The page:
ASUS Padfone X Mini Hybrid Smartphone / Tablet Review
Design and Build Quality
As far as smartphones go, the ASUS Padfone X Mini is a decent enough device. It's a budget phone, so the plastic casing, somewhat thick body, and lack of any distinctive design or aesthetic elements is not a huge surprise. The removable back piece has a curve to it that makes holding it comfortable. And though the matte surface doesn't provide much grip, the Padfone doesn't feel like it will slip away when using it one-handed. That's due to it being smaller than most new smartphones--the display is 4.5 inches instead of 5 or more--and because the power button and volume rocker are well placed: right under where the index finger falls naturally.
As with most Android phones the headphone jack is up top and the microUSB port is on the bottom. Pop off the back and you get access to the SIM and microSD card slots plus the user removable battery. Both back and front are nondescript and without much adornment. Other than an understated Padfone logo on the back there's just the 5MP camera, the flash to the right of the lens and a small speaker grille to the left. Around front the smooth glass surface is only interrupted by the earpiece and a 2MP camera. Buttons for Home, Back, and Recent Apps appear on screen.
It may seem odd to call a 4.5-inch display small considering that it wasn't so long ago when 4.3 inches felt big. But the physical size isn't as much of a limitation as the resolution: 854 x 480 pixels. At this resolution even some mobile websites will require you to scroll side to side (or switch to landscape mode) to read all the text on a line. In other apps text and images are crisp and readable for the most part. Still, a 720p resolution would improve things greatly and isn't unreasonable to expect on a budget phone. Anyone with fading eyesight will object to doing much more than briefly checking email or texts on this screen.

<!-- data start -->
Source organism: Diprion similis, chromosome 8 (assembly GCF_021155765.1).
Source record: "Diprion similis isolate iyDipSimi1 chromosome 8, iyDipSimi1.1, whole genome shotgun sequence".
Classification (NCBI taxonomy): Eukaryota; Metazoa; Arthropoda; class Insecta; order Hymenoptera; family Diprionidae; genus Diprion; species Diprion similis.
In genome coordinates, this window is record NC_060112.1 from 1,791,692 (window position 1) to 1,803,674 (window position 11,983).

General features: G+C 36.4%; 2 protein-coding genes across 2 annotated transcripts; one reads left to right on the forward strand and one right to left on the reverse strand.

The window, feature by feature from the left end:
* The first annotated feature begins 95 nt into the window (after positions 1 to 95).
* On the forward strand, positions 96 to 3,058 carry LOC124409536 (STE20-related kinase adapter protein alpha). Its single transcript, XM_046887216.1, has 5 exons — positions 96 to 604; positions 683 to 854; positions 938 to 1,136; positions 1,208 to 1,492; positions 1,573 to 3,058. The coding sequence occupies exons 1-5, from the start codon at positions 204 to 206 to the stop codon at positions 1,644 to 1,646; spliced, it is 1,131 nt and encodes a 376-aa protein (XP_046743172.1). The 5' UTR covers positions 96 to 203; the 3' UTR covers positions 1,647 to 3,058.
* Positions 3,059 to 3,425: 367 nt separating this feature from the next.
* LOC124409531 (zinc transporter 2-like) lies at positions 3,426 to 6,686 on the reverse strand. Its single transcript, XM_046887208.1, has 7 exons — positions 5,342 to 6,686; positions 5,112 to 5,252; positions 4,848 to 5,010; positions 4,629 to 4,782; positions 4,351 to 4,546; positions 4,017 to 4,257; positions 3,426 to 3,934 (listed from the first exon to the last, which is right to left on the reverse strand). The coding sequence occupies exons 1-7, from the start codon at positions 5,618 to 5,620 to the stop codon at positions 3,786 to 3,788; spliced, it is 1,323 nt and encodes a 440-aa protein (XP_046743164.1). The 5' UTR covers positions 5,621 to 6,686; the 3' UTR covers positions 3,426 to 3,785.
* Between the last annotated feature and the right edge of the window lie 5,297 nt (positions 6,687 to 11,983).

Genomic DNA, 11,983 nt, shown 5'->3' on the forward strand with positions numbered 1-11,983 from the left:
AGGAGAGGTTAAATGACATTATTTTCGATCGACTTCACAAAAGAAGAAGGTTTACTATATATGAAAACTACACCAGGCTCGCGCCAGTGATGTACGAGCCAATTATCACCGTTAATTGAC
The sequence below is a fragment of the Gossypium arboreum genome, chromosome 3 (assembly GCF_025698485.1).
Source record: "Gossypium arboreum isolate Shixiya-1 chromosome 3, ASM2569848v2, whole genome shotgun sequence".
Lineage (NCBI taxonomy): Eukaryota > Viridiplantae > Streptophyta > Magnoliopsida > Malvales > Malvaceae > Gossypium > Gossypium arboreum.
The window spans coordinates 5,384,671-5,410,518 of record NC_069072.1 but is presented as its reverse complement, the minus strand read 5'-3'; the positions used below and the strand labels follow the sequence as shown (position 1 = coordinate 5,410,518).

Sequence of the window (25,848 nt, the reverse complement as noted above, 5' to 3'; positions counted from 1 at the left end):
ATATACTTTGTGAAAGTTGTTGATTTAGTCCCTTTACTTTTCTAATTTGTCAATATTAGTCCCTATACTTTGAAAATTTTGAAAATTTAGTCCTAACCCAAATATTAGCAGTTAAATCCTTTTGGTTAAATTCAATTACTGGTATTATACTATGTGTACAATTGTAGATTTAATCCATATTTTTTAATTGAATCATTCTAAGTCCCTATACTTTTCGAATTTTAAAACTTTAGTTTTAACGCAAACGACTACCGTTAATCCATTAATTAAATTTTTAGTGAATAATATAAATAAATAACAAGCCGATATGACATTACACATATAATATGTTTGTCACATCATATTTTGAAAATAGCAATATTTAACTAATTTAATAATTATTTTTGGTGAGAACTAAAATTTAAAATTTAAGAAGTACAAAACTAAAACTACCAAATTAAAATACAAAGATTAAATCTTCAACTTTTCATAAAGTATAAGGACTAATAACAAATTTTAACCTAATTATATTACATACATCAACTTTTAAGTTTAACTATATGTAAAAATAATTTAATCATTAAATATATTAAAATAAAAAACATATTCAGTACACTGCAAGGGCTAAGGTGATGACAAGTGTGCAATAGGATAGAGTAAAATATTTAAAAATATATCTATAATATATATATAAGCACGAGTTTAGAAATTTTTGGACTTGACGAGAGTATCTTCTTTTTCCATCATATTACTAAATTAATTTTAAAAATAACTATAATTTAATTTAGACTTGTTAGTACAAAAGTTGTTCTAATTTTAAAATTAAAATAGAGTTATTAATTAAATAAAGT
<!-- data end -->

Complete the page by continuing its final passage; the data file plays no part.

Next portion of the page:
This is where the Padfone X Mini's tablet sleeve comes in handy. The 1280 x 800 resolution on the 7-inch display is much easier on the eyes and greatly improves the reading experience in all apps. Neither the phone's display nor the tablet's is very bright at 100%; both look good with minimal distortion when viewing them off center with no major darkening or color distortion.
The X Mini's tablet component (the Pad) is longer and thicker than other 7-inch tablets you'll run across since it has to accommodate a smartphone and an extra battery. Compared to the 10-inch version of the Padfone X, holding and using this Pad is less awkward due to the overall smaller size. The phone dock protrudes out from the back, but it takes up so much of the overall space it just ends up feeling like a chunky tablet in the hand and doesn't wobble when using it on a flat surface. Design-wise, the execution of the phone + tablet dock works at this size. As long as you're not invested in the thinnest, lightest 7-inch (together they weigh just under a pound), the Padfone works as a tablet.
The only major complaint we have on the Pad's design is the placement of the power button, which sits in the center on the right edge, exactly where you're likely to grab the tablet to pick it up. We often had to clear the Power Off prompt because we accidentally long-pressed the button.
The Pad doesn't have functionality separate from the smartphone. It does have a few components of its own: an extra battery that will charge the phone's battery when they're together, a microUSB port, and a 1MP front-facing camera. It can't do anything without the phone docked except charge up, though. The whole point of this device is that users get the same apps, files, and connectivity whether they're using the phone or the tablet.